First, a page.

The U.S. Department of Justice estimates that American police shoot and kill 10,000 pet dogs per year. Perhaps many of these shootings are justified, but certainly many of them are not. Several years ago, Cato hosted a policy forum featuring Cheye Calvo, a mayor of a D.C. suburb in Maryland, whose dogs were killed by police during a drug raid on his home. (Calvo was innocent. Drug couriers were working for the delivery company and the package was mistakenly delivered to the Calvo residence.) There are many problems with what happened to Calvo and his family, but the unnecessary killings of his two beloved dogs may have been the most painful part of the ordeal.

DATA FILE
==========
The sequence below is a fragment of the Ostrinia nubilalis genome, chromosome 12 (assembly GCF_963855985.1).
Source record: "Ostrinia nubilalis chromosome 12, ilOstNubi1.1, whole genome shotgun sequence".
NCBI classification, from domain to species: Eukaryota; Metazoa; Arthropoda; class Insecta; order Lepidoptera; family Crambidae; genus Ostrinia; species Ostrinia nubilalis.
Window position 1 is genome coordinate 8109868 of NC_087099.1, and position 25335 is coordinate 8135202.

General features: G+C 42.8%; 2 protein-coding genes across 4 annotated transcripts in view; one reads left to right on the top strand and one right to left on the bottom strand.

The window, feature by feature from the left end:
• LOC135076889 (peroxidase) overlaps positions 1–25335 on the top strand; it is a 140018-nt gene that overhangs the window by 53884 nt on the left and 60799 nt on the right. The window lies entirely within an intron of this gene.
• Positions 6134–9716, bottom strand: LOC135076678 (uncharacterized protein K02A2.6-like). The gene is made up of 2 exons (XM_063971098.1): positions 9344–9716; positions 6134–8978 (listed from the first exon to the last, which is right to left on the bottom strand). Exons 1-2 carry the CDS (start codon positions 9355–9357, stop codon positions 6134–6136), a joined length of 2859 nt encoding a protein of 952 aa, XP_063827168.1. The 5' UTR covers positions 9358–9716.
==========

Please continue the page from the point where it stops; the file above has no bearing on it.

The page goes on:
Next Thursday, June 6, Cato will host a film screening for Of Dogs and Men, a documentary that chronicles the stories of several dog owners whose pets were needlessly killed by police officers. The film also documents police agencies who responded to these incidents and changed policy as a result.
You can check out the preview here:
The film will be shown in its entirety, starting at 6 P.M., and afterwards Cato's Clark Neily will lead a discussion with the filmmakers Michael Ozias and Patrick Reasonover. You can find more information about the film and register for the event here.